A moment of silence at Humber College A moment of silence at Humber College
Andrew McAnsh woke up at 8 am on Remembrance Day to rehearse The Last Post, reading over the notes again and again, going over... A moment of silence at Humber College

Andrew McAnsh woke up at 8 am on Remembrance Day to rehearse The Last Post, reading over the notes again and again, going over the finger positions on his trumpet without making a sound. He did not want to wake his roommate.

“It’s not very long, and there aren’t very many funny notes in it,” said McAnsh, “but everyone’s listening and if you make a mistake, everyone knows.”

The Last Post is the solo trumpet piece played before the moment of silence on Remembrance Day. Humber’s student government approached McAnsh, a fourth year music student at the college, to perform at the Lakeshore campus ceremony.

“We all have grandparents that might have served in the war,” McAnsh said. “It means that they know something that we don’t, and this to me represents their sacrifice and the privileges we gained from it. After it follows the silence, which is used as a moment of reflection to remember what has happened in history.”

Austen Cambon, Humber College professor and graduate of the Royal Military College in Kingston, Ontario in 1954, served as a peacekeeper in Korea in June of the same year, shortly after the cease fire was ordered. Cambon delivered a speech to the gathering at Humber College. And during the moment of silence, he says he thought of his brother and sister, who knew war all too well.

The youngest of four Quebec City siblings, Cambon’s older brother and sister were both involved in the military during World War II. His brother Ken fought in Hong Kong in 1941 and was kidnapped and held in a Japanese war camp for 44 months after the nation was invaded following Pearl Harbor. His eldest sister Noreen, after hearing of what happened in Hong Kong left Canada immediately. She wanted to do whatever she could to help with relief efforts, and signed on as a nurse in London.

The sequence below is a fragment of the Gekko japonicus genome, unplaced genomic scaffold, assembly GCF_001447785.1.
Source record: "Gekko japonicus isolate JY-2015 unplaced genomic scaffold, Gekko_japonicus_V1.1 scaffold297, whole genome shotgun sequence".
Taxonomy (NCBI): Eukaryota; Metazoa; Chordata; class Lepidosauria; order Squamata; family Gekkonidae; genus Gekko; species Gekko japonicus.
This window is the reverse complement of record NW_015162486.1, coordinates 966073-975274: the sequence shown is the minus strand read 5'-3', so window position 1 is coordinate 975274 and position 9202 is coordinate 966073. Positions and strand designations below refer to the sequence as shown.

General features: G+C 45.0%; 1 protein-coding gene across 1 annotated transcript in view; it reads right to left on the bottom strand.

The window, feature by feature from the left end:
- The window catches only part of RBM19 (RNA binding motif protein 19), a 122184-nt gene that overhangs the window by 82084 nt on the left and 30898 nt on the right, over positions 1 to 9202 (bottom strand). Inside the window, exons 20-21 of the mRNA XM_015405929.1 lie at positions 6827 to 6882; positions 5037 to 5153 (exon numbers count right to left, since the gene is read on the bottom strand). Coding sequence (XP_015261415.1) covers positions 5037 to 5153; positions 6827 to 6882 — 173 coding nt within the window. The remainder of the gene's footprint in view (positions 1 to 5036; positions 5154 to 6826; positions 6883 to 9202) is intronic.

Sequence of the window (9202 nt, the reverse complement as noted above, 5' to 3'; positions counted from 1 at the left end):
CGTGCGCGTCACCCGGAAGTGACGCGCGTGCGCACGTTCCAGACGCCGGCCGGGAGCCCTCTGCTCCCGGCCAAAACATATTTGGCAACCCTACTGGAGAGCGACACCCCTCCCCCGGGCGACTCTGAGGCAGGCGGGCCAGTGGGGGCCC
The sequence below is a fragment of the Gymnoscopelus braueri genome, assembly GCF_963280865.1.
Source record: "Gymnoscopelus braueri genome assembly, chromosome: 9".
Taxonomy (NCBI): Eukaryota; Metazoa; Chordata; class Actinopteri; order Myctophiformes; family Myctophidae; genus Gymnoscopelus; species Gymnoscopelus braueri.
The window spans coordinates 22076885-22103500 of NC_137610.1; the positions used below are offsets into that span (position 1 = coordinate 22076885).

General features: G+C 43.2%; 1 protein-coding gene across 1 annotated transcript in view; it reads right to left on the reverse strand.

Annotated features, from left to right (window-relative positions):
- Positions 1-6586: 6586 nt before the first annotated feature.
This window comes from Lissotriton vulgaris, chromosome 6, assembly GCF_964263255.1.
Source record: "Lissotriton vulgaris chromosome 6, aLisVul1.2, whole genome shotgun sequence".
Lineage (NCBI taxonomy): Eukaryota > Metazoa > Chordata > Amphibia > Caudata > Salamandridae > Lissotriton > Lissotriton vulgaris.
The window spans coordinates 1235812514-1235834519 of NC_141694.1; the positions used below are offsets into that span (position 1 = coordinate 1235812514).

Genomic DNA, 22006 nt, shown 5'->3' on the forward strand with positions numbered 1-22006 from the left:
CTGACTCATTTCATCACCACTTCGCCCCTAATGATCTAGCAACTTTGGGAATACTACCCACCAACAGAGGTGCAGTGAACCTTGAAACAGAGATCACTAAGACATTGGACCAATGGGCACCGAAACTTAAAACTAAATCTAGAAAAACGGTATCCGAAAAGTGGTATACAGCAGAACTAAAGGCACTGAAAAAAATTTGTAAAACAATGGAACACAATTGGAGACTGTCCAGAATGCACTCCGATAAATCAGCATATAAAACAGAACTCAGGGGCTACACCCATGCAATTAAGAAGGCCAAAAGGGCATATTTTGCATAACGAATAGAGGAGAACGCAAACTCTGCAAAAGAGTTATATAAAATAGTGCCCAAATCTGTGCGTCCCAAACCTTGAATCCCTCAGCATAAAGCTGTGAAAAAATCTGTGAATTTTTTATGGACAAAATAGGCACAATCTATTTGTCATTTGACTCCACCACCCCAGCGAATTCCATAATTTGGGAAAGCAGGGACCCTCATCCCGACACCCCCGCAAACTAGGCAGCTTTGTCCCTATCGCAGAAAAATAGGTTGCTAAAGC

“The moment of silence is one that each can remember in his own or her own way what they want to remember, without the impact of any noise or talk  around them,” Cambon said before the ceremony began. “Because, depending on their experience, and who they’ve lost in battle – friends or relatives – they just want to remember them in silence.”

McAnsh stepped up to the microphone immediately after Cambon finished his speech, stood up straight, cleared his throat and took two deep breaths. The audience rose to their feet. With his eyes closed McAnsh played the first note, a low D, of The Last Post. He has done this six times before at past Remembrance Day ceremonies, but this was his first time for Humber.

After he finished, two minutes of silence hung over the room. The ventalation hummed and the sound of others breathing could be heard. McAnsh then picked up his trumpet, and ended the silence with the second ceremonial piece, The Revielle, used in the military at first light to wake the soldiers from their rest.








Jake English